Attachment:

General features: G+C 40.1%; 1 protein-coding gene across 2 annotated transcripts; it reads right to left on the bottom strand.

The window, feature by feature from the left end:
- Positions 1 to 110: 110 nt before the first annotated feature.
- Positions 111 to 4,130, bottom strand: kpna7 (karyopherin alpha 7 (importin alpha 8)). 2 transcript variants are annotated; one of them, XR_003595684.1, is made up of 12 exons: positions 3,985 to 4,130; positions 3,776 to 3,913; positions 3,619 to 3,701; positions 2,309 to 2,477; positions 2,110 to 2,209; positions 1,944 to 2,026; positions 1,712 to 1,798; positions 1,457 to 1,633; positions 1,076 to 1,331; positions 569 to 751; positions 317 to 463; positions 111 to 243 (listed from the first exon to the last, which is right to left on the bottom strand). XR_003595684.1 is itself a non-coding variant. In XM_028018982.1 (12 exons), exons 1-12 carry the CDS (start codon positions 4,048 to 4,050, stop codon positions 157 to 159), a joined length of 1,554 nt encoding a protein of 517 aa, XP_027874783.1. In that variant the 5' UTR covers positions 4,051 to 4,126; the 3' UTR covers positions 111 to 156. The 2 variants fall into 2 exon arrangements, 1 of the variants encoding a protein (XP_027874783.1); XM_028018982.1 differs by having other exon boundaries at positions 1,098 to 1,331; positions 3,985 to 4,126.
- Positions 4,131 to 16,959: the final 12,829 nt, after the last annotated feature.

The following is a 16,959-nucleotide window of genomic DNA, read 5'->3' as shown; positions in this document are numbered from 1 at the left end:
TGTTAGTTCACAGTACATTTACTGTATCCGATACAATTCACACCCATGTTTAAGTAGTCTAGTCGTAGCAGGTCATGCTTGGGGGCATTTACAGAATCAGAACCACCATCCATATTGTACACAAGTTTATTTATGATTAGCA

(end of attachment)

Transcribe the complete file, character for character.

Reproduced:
General features: G+C 40.1%; 1 protein-coding gene across 2 annotated transcripts; it reads right to left on the bottom strand.

The window, feature by feature from the left end:
- Positions 1 to 110: 110 nt before the first annotated feature.
- Positions 111 to 4,130, bottom strand: kpna7 (karyopherin alpha 7 (importin alpha 8)). 2 transcript variants are annotated; one of them, XR_003595684.1, is made up of 12 exons: positions 3,985 to 4,130; positions 3,776 to 3,913; positions 3,619 to 3,701; positions 2,309 to 2,477; positions 2,110 to 2,209; positions 1,944 to 2,026; positions 1,712 to 1,798; positions 1,457 to 1,633; positions 1,076 to 1,331; positions 569 to 751; positions 317 to 463; positions 111 to 243 (listed from the first exon to the last, which is right to left on the bottom strand). XR_003595684.1 is itself a non-coding variant. In XM_028018982.1 (12 exons), exons 1-12 carry the CDS (start codon positions 4,048 to 4,050, stop codon positions 157 to 159), a joined length of 1,554 nt encoding a protein of 517 aa, XP_027874783.1. In that variant the 5' UTR covers positions 4,051 to 4,126; the 3' UTR covers positions 111 to 156. The 2 variants fall into 2 exon arrangements, 1 of the variants encoding a protein (XP_027874783.1); XM_028018982.1 differs by having other exon boundaries at positions 1,098 to 1,331; positions 3,985 to 4,126.
- Positions 4,131 to 16,959: the final 12,829 nt, after the last annotated feature.

The following is a 16,959-nucleotide window of genomic DNA, read 5'->3' as shown; positions in this document are numbered from 1 at the left end:
TGTTAGTTCACAGTACATTTACTGTATCCGATACAATTCACACCCATGTTTAAGTAGTCTAGTCGTAGCAGGTCATGCTTGGGGGCATTTACAGAATCAGAACCACCATCCATATTGTACACAAGTTTATTTATGATTAGCA